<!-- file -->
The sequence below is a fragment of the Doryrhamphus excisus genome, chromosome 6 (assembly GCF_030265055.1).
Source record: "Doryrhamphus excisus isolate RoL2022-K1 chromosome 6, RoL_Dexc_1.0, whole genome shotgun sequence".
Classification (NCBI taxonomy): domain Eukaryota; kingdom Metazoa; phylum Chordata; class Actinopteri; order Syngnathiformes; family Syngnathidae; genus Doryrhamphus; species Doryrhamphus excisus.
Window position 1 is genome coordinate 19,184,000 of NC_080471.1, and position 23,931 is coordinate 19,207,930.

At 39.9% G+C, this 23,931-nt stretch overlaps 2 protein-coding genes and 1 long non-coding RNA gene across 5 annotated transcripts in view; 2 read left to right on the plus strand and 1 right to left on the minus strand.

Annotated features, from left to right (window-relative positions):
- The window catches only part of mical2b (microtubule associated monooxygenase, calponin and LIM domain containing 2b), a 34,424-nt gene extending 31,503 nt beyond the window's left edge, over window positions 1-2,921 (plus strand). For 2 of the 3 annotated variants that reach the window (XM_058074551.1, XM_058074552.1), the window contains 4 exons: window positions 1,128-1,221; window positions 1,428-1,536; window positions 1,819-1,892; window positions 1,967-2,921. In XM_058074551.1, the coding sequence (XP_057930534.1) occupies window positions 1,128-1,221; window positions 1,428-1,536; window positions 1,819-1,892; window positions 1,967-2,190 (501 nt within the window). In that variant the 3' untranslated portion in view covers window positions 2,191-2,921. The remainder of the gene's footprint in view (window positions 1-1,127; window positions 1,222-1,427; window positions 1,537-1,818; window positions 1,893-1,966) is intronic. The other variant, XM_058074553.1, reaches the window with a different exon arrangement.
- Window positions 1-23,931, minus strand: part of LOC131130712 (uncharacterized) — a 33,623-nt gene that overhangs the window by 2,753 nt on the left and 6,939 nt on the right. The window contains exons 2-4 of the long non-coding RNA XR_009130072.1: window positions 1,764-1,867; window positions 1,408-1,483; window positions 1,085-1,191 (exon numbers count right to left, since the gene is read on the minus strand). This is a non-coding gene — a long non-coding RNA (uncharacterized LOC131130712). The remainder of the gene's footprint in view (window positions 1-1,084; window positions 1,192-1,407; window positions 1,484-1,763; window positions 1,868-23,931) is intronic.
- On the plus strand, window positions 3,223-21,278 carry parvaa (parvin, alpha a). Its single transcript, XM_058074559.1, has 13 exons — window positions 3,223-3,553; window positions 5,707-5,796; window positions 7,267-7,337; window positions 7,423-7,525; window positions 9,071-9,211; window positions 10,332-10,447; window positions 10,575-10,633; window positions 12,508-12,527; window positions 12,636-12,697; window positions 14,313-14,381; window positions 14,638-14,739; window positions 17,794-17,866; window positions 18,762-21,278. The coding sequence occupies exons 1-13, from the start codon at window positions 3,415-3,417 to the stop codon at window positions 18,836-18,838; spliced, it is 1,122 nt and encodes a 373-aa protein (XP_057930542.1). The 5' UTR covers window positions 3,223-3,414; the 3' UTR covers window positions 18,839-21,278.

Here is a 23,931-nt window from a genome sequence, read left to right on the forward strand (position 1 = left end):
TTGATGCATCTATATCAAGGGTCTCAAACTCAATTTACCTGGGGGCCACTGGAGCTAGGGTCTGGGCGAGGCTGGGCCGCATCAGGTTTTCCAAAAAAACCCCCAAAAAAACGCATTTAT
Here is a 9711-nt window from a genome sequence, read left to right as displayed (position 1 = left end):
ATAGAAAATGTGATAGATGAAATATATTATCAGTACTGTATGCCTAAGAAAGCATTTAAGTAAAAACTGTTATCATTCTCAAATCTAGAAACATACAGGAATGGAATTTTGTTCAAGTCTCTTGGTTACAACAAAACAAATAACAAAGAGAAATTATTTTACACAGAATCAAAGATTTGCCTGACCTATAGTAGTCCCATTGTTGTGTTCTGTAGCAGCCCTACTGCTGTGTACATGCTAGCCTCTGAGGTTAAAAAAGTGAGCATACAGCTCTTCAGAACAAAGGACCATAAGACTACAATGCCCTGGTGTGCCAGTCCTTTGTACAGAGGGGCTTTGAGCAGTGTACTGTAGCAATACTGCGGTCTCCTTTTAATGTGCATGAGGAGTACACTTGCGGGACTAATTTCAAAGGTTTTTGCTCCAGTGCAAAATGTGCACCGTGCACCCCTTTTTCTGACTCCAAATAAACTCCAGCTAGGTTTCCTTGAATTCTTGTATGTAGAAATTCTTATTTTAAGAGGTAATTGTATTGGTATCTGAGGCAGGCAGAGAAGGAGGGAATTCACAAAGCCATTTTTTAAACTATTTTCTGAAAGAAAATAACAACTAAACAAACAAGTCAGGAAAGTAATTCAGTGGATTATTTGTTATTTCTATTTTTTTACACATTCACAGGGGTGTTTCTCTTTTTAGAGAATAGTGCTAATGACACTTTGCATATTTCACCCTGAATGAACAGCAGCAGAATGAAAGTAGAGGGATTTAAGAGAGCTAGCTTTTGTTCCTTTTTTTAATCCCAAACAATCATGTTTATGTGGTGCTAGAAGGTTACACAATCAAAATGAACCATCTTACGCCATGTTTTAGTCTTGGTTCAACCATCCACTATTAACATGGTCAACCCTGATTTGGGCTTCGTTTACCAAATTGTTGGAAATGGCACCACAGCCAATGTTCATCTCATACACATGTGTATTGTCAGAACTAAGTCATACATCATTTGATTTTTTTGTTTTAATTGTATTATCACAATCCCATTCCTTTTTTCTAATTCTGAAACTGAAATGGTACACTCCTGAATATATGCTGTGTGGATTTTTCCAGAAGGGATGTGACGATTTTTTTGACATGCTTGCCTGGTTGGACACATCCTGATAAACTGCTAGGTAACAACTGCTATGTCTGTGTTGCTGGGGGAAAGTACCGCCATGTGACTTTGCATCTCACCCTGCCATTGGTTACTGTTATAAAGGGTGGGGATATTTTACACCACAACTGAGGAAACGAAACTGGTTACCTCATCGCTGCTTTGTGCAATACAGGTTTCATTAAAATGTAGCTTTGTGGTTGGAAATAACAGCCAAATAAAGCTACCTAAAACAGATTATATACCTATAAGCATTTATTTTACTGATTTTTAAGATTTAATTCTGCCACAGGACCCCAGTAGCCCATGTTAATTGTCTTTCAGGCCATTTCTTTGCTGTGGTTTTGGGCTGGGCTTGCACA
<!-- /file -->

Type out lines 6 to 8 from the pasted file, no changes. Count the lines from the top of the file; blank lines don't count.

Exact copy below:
Annotated features, from left to right (window-relative positions):
- The window catches only part of mical2b (microtubule associated monooxygenase, calponin and LIM domain containing 2b), a 34,424-nt gene extending 31,503 nt beyond the window's left edge, over window positions 1-2,921 (plus strand). For 2 of the 3 annotated variants that reach the window (XM_058074551.1, XM_058074552.1), the window contains 4 exons: window positions 1,128-1,221; window positions 1,428-1,536; window positions 1,819-1,892; window positions 1,967-2,921. In XM_058074551.1, the coding sequence (XP_057930534.1) occupies window positions 1,128-1,221; window positions 1,428-1,536; window positions 1,819-1,892; window positions 1,967-2,190 (501 nt within the window). In that variant the 3' untranslated portion in view covers window positions 2,191-2,921. The remainder of the gene's footprint in view (window positions 1-1,127; window positions 1,222-1,427; window positions 1,537-1,818; window positions 1,893-1,966) is intronic. The other variant, XM_058074553.1, reaches the window with a different exon arrangement.
- Window positions 1-23,931, minus strand: part of LOC131130712 (uncharacterized) — a 33,623-nt gene that overhangs the window by 2,753 nt on the left and 6,939 nt on the right. The window contains exons 2-4 of the long non-coding RNA XR_009130072.1: window positions 1,764-1,867; window positions 1,408-1,483; window positions 1,085-1,191 (exon numbers count right to left, since the gene is read on the minus strand). This is a non-coding gene — a long non-coding RNA (uncharacterized LOC131130712). The remainder of the gene's footprint in view (window positions 1-1,084; window positions 1,192-1,407; window positions 1,484-1,763; window positions 1,868-23,931) is intronic.